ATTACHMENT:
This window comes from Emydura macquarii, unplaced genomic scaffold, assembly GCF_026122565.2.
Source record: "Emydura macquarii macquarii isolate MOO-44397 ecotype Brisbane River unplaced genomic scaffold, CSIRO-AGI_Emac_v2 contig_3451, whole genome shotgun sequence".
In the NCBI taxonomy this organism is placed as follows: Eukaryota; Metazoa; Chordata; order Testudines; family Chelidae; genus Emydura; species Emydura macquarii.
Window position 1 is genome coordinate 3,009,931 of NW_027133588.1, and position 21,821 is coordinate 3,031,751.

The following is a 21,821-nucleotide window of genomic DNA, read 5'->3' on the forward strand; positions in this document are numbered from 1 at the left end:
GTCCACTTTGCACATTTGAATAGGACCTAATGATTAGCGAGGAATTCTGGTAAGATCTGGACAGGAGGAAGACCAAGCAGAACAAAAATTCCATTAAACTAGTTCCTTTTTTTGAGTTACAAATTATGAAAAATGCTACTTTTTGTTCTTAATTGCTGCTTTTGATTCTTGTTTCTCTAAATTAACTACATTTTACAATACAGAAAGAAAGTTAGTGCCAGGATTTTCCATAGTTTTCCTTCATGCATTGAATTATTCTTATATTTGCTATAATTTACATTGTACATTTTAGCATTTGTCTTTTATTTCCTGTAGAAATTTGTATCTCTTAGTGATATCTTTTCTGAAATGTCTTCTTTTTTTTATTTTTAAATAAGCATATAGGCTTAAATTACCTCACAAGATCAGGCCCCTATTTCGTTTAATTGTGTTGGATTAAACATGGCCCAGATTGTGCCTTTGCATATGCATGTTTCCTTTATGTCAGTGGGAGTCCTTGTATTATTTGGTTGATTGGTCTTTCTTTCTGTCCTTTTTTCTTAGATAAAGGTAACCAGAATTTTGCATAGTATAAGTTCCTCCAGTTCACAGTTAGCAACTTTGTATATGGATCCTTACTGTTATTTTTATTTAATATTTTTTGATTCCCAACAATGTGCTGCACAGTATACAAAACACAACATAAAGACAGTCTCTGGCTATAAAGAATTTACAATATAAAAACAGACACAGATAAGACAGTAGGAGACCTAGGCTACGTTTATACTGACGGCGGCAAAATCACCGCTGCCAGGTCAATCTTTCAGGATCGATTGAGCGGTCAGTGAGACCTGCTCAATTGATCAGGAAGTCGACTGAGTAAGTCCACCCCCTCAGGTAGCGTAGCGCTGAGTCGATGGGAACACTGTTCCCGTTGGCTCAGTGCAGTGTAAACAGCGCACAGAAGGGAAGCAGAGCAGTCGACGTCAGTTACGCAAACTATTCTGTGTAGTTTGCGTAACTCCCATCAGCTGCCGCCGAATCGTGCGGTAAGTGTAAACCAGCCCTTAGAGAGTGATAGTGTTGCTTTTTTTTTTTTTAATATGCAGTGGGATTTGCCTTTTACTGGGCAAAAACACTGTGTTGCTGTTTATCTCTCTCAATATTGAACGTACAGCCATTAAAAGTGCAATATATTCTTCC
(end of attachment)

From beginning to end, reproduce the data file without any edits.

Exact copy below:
This window comes from Emydura macquarii, unplaced genomic scaffold, assembly GCF_026122565.2.
Source record: "Emydura macquarii macquarii isolate MOO-44397 ecotype Brisbane River unplaced genomic scaffold, CSIRO-AGI_Emac_v2 contig_3451, whole genome shotgun sequence".
In the NCBI taxonomy this organism is placed as follows: Eukaryota; Metazoa; Chordata; order Testudines; family Chelidae; genus Emydura; species Emydura macquarii.
Window position 1 is genome coordinate 3,009,931 of NW_027133588.1, and position 21,821 is coordinate 3,031,751.

The following is a 21,821-nucleotide window of genomic DNA, read 5'->3' on the forward strand; positions in this document are numbered from 1 at the left end:
GTCCACTTTGCACATTTGAATAGGACCTAATGATTAGCGAGGAATTCTGGTAAGATCTGGACAGGAGGAAGACCAAGCAGAACAAAAATTCCATTAAACTAGTTCCTTTTTTTGAGTTACAAATTATGAAAAATGCTACTTTTTGTTCTTAATTGCTGCTTTTGATTCTTGTTTCTCTAAATTAACTACATTTTACAATACAGAAAGAAAGTTAGTGCCAGGATTTTCCATAGTTTTCCTTCATGCATTGAATTATTCTTATATTTGCTATAATTTACATTGTACATTTTAGCATTTGTCTTTTATTTCCTGTAGAAATTTGTATCTCTTAGTGATATCTTTTCTGAAATGTCTTCTTTTTTTTATTTTTAAATAAGCATATAGGCTTAAATTACCTCACAAGATCAGGCCCCTATTTCGTTTAATTGTGTTGGATTAAACATGGCCCAGATTGTGCCTTTGCATATGCATGTTTCCTTTATGTCAGTGGGAGTCCTTGTATTATTTGGTTGATTGGTCTTTCTTTCTGTCCTTTTTTCTTAGATAAAGGTAACCAGAATTTTGCATAGTATAAGTTCCTCCAGTTCACAGTTAGCAACTTTGTATATGGATCCTTACTGTTATTTTTATTTAATATTTTTTGATTCCCAACAATGTGCTGCACAGTATACAAAACACAACATAAAGACAGTCTCTGGCTATAAAGAATTTACAATATAAAAACAGACACAGATAAGACAGTAGGAGACCTAGGCTACGTTTATACTGACGGCGGCAAAATCACCGCTGCCAGGTCAATCTTTCAGGATCGATTGAGCGGTCAGTGAGACCTGCTCAATTGATCAGGAAGTCGACTGAGTAAGTCCACCCCCTCAGGTAGCGTAGCGCTGAGTCGATGGGAACACTGTTCCCGTTGGCTCAGTGCAGTGTAAACAGCGCACAGAAGGGAAGCAGAGCAGTCGACGTCAGTTACGCAAACTATTCTGTGTAGTTTGCGTAACTCCCATCAGCTGCCGCCGAATCGTGCGGTAAGTGTAAACCAGCCCTTAGAGAGTGATAGTGTTGCTTTTTTTTTTTTTAATATGCAGTGGGATTTGCCTTTTACTGGGCAAAAACACTGTGTTGCTGTTTATCTCTCTCAATATTGAACGTACAGCCATTAAAAGTGCAATATATTCTTCC